Lynne Truss started her career as a literary editor. She's been a journalist, a television and book critic and has written extensively for the page, stage, radio and screen. Her book Get Her Off the Pitch details the four years she spent as a sportswriter for theTimes (London), and The Lynne Truss Treasury is a compilation of her humorous columns and three of her comic novels. Truss is probably best known for Eats, Shoots & Leaves, a mega-bestseller that made people care about punctuation and also spawned several illustrated children's books on the topic. Truss has a fondness for gothic fiction and the work of British poet Alfred, Lord Tennyson. Her latest, Cat Out of Hell (see review below), is a mystery novel infused with humor and supernatural elements that focuses on talking cats, their many lives and the possibilities of their retributive behaviors.
Why return to fiction? And why a mystery novel?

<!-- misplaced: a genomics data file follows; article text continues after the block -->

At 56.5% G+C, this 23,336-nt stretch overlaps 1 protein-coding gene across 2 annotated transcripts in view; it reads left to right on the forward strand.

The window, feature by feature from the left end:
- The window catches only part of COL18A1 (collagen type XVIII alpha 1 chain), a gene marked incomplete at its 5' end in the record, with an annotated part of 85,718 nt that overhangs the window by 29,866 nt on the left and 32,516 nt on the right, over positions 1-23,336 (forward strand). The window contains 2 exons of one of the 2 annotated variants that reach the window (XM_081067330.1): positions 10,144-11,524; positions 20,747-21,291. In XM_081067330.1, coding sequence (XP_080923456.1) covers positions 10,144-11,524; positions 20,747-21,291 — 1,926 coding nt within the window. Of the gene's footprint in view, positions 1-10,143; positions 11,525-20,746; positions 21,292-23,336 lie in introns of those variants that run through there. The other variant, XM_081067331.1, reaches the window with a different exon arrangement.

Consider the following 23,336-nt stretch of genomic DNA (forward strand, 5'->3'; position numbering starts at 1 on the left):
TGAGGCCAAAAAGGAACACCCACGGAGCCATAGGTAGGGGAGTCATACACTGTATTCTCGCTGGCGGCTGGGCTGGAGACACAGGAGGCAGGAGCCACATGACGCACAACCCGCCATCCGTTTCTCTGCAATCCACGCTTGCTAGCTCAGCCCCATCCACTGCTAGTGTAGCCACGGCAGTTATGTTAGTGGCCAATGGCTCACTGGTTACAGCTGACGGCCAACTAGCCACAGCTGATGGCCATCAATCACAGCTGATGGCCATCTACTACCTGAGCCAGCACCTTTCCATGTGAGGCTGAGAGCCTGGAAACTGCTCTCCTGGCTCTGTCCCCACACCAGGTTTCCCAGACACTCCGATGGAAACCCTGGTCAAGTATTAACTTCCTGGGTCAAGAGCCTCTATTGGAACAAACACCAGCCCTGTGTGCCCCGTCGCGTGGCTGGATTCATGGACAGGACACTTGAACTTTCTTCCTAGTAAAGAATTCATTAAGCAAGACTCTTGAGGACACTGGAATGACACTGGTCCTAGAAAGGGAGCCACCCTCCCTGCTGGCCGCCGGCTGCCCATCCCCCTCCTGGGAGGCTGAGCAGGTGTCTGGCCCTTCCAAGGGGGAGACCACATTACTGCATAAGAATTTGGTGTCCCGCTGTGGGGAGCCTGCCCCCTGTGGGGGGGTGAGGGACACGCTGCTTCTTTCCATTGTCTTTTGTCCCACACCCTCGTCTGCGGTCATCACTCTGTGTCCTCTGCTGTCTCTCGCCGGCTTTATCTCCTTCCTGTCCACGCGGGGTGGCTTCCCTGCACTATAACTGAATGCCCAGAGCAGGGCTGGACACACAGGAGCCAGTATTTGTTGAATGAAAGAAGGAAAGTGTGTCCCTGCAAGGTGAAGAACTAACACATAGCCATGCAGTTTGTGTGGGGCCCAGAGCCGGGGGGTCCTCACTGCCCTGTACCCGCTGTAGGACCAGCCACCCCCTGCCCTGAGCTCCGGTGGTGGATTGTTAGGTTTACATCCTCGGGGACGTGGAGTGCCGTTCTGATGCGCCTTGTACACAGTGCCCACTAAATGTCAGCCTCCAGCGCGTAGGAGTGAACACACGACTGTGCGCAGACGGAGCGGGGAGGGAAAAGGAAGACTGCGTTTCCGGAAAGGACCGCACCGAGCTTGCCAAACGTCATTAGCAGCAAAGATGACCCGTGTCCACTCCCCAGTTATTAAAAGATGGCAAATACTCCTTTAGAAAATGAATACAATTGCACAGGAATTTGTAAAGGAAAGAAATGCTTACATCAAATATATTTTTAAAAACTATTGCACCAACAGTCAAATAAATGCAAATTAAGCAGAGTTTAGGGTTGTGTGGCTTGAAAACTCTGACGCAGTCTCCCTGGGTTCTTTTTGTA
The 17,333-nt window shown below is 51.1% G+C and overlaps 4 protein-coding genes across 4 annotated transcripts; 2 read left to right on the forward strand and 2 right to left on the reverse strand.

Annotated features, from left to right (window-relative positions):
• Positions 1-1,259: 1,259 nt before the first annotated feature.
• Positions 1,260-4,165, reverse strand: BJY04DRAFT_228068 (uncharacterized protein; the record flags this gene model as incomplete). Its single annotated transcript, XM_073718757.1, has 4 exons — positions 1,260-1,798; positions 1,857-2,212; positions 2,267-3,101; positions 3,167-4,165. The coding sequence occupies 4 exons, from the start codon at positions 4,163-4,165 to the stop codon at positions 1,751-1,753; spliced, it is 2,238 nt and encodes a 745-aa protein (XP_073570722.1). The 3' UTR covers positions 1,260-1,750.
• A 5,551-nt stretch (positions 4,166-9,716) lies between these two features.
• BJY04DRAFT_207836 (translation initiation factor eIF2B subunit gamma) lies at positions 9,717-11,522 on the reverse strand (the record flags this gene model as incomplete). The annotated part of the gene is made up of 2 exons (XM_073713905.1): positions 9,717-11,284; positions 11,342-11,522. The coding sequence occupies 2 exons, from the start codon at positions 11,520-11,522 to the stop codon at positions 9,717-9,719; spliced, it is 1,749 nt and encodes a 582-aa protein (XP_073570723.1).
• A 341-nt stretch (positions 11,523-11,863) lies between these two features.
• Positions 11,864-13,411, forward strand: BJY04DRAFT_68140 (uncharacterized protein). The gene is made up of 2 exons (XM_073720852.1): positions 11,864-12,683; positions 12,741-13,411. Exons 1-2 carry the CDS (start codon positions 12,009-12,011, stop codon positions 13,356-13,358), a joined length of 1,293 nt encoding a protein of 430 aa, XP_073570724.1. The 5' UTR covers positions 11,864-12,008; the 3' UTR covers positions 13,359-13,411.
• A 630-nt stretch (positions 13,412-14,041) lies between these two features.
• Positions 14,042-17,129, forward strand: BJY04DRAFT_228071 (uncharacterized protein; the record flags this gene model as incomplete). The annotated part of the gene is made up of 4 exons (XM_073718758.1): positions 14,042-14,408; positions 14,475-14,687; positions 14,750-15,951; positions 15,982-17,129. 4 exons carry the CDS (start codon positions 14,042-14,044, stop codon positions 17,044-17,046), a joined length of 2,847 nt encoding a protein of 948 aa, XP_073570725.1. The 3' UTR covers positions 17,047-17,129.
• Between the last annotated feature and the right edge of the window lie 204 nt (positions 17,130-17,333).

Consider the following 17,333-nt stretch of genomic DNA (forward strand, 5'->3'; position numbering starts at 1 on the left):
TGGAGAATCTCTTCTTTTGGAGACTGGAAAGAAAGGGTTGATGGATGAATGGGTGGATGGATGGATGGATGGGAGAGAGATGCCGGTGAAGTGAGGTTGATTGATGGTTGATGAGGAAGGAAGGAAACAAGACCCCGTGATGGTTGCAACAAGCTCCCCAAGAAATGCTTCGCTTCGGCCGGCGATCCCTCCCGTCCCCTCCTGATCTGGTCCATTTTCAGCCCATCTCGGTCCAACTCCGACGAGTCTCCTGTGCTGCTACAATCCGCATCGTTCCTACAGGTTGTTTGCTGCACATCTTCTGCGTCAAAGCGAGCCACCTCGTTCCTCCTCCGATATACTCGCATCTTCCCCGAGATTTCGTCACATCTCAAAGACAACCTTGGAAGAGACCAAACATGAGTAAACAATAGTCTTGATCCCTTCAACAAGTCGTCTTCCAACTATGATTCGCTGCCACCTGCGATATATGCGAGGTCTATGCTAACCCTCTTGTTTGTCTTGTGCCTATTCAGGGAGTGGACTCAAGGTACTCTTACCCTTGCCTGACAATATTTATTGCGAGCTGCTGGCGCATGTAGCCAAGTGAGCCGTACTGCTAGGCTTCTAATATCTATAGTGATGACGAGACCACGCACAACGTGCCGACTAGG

In the 1990s, I wrote three novels in about six years, and my intention was to keep making a living from journalism while writing novels. Then a number of things happened around the year 2000, mainly that my sister died, and I gave up my job. For a while I concentrated on making radio programmes (mainly comedy) for the BBC. One of these programmes was about punctuation, and this led directly to writing Eats, Shoots & Leaves. The reception was truly phenomenal--but suddenly I was known as a nonfiction writer! All along I've been continuing to write stories and plays and dramatic comedies, so when I was commissioned to write a gothic novella for the Hammer imprint in the U.K., it made me very happy. I had written short stories in the comic-gothic mode. I like dealing in the slightly surreal. It seemed like a very natural next step to write a comic-gothic novel.